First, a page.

Materials & Supplies 65%
Product Inventory 36%
Rent or Lease 32%
Travel & Entertainment 26%
Employee Benefits 24%
Have you taken any of the following actions in response to the current economy?
Reduce Operating Costs 49%
Reduce Travel & Entertainment Spending 37%
Change Product or Service Offerings 31%
Reduce Marketing Budget 29%
Reduce Prices 26%
None of the Above 25%
Layoff Employees 15%
Reduce Employee Benefits 9%
Small Businesses Market Smarter
According to survey results, more than 70 percent of small business respondents felt the biggest challenge in running their businesses was marketing effectively with limited resources. Respondents identified marketing (62 percent) and sales and new business development (50 percent) as the areas in which they need the most help.
Twenty-nine percent of survey respondents indicated they have reduced their spending on marketing, but are taking advantage of less expensive online marketing methods including email marketing. Seventy-four percent of surveyed businesses said they regularly conduct outbound communications; of which 97 percent use email marketing and 68 percent use a website.
Do you conduct outbound communications with your customers on a regular basis?
If yes, what avenue do you use to conduct your outbound communications?
Email Marketing 97%
In Person 58%
Direct Mail 40%
Small Businesses Make Small Steps Toward Social Media
Small businesses that have been in business for 10 or more years find it more difficult to keep up with new technologies (28 percent). Those mature businesses are also more likely to rely on traditional marketing methods such as direct mail. Newer companies (those who have been in business for one to five years) are more likely to use social media tools such as blogs, Facebook and LinkedIn.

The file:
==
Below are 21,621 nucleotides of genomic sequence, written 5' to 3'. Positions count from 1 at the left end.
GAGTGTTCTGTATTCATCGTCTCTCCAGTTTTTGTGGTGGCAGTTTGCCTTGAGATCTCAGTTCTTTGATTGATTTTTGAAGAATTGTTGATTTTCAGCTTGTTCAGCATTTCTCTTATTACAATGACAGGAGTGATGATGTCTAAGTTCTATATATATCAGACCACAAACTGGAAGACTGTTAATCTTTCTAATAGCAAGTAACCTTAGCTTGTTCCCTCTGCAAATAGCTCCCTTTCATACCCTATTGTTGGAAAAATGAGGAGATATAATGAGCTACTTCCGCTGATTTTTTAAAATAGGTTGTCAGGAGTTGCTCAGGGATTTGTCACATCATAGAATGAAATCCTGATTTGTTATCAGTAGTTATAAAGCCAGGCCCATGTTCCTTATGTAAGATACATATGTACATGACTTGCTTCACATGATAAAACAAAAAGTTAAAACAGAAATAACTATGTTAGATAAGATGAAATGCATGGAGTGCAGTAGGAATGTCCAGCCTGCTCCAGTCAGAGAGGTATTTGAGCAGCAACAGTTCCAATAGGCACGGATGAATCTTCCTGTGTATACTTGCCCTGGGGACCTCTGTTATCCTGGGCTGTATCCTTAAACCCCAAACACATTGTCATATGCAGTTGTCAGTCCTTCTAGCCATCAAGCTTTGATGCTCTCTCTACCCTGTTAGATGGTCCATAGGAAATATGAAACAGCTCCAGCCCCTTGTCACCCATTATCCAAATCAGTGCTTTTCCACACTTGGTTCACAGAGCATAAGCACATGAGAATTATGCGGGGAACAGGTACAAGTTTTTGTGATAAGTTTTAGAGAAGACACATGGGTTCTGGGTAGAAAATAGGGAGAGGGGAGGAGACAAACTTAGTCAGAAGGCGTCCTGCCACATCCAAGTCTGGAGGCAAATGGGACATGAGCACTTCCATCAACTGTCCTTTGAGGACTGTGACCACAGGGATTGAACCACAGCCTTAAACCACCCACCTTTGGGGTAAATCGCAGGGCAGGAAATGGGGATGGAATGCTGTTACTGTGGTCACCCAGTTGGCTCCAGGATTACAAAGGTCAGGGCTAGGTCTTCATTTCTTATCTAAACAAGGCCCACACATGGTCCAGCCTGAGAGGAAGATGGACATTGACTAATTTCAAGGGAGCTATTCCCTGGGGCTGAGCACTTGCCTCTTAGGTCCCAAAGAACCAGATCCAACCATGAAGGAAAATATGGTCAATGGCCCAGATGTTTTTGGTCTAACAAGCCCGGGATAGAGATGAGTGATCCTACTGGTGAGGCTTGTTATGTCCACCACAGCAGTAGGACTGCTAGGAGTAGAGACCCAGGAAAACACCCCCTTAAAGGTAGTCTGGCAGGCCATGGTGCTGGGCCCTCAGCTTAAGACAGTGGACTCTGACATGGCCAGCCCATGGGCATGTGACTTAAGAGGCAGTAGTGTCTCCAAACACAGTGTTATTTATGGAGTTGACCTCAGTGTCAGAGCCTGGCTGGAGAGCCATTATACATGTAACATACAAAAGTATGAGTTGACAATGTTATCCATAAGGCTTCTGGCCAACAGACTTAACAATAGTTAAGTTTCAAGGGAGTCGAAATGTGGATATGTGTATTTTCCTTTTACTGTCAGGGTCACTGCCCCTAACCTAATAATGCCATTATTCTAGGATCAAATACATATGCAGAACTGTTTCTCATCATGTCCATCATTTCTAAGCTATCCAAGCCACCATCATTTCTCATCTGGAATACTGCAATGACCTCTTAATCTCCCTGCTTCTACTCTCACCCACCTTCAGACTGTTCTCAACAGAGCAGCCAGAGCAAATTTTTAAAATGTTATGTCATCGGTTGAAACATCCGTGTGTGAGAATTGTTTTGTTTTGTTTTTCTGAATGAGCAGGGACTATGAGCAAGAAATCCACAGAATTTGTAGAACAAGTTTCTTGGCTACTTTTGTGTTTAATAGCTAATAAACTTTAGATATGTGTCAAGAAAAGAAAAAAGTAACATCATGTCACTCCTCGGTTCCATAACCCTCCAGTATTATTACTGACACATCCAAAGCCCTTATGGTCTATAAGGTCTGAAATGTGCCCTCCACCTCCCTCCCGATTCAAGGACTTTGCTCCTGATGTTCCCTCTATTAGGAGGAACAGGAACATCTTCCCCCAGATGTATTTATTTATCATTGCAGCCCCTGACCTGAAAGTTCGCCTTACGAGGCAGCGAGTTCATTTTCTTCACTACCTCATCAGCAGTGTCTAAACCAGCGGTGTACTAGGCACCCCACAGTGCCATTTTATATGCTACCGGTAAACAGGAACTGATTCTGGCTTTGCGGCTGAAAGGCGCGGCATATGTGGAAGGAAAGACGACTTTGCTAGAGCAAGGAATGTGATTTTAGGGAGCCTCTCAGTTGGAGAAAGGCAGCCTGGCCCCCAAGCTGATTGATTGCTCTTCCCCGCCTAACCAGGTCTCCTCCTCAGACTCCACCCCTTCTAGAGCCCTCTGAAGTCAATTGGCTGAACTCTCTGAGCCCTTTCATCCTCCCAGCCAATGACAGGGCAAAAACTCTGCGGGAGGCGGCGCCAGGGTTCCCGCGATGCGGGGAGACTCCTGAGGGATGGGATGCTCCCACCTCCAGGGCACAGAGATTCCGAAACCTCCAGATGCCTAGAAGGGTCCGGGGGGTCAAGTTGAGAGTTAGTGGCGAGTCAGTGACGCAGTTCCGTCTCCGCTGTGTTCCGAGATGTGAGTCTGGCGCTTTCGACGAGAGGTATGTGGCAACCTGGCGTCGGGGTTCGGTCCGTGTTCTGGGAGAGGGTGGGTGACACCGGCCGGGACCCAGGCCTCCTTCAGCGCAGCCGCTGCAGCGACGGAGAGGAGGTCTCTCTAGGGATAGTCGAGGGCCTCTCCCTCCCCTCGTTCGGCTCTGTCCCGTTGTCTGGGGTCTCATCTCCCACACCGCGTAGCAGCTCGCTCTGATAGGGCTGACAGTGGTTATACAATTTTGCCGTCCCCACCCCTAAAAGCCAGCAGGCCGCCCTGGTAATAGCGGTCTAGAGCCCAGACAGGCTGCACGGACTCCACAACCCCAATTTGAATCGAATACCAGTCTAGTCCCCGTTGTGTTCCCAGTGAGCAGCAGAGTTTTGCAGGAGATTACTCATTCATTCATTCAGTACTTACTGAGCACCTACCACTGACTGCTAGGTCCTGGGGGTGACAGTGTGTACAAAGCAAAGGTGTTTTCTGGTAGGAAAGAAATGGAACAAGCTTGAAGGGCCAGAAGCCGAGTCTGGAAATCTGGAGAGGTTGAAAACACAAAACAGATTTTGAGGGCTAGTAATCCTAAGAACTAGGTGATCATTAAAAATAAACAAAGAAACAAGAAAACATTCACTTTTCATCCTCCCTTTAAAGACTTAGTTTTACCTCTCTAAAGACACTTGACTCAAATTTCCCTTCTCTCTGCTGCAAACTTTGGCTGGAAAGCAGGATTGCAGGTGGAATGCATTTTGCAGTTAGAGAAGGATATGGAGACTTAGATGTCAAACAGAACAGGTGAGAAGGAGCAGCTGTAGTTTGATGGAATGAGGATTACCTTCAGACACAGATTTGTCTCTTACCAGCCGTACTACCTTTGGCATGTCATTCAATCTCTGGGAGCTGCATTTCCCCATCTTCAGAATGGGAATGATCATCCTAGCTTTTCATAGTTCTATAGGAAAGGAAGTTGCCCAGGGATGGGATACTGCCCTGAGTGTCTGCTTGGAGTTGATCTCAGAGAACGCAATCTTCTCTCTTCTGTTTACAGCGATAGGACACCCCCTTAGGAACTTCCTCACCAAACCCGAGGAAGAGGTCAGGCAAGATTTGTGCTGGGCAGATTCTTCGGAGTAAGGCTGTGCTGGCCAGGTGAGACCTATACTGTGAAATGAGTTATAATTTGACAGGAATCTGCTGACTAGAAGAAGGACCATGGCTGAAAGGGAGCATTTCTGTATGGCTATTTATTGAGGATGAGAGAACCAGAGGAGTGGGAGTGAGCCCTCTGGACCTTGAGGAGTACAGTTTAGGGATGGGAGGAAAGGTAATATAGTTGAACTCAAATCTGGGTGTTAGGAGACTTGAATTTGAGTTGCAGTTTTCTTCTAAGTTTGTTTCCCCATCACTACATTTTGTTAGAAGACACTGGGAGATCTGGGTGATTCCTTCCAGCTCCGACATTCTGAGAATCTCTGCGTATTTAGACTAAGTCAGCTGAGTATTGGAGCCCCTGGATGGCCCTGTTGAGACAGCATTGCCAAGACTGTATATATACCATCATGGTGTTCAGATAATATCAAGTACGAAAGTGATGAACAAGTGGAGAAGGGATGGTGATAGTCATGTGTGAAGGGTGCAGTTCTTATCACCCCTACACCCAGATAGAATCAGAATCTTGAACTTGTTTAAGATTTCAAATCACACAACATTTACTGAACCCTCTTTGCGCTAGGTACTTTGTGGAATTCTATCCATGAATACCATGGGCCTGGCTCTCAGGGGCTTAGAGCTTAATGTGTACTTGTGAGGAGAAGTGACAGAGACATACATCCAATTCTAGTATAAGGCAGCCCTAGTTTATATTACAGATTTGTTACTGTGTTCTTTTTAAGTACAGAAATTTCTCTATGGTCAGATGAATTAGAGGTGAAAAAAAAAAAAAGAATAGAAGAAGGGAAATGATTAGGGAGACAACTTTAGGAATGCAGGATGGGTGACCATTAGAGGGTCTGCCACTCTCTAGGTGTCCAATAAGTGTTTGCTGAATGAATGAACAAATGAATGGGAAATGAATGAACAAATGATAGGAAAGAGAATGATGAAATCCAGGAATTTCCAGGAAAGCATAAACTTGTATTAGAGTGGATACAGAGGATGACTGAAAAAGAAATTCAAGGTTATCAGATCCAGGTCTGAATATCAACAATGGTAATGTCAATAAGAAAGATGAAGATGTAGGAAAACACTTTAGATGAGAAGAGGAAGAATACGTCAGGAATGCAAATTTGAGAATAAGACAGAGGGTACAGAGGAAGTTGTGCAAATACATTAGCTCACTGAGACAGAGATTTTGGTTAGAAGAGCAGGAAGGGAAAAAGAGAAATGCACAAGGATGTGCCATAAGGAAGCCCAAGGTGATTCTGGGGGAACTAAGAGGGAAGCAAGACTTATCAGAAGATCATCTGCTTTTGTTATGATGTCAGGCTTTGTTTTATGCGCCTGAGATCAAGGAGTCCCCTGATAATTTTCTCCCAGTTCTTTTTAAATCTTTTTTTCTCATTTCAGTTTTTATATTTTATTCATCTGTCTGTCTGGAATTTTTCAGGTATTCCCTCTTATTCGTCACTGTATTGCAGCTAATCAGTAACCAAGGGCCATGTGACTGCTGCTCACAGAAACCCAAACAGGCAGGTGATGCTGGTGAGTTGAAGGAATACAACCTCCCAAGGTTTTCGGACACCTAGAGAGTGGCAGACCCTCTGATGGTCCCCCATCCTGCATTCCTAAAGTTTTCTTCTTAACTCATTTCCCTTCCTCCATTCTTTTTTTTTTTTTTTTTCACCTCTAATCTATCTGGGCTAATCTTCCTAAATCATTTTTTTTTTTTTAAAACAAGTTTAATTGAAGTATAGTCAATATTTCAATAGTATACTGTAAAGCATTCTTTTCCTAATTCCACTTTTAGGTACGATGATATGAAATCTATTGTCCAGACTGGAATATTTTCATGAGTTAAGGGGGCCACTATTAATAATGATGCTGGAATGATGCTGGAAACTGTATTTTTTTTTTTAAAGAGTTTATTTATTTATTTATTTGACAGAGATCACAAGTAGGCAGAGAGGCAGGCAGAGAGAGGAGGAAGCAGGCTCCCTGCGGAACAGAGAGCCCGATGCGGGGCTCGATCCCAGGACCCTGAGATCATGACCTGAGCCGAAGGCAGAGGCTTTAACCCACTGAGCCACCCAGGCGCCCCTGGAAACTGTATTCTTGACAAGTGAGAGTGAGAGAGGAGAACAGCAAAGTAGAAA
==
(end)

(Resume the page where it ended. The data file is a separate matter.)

How do you feel you are keeping up with technology?
On par 58%
Feeling left behind 28%
Ahead of the curve 13%
Survey results also indicated that social media tools have begun to penetrate small business’ communications strategies; however, few small businesses use these tools regularly, though many indicate an interest in doing so.
Are you using any of the following online tools to market your product or service?
Online Tools No plans to use /not relevant Think I should, but haven’t started Just started using it Use frequently
Website* 2% 8% 13% 76%
Online Advertising* 29% 29% 17% 25%
Email Marketing* 4% 13% 28% 56%
Blogs** 32% 35% 16% 17%
Twitter** 44% 29% 17% 10%
Facebook** 30% 25% 25% 20%
LinkedIn** 41% 24% 19% 16%
MySpace** 66% 20% 5% 9%
YouTube** 45% 36% 10% 8%
*Traditional Online Marketing Tools **Social Media Tools
How the Survey Was Conducted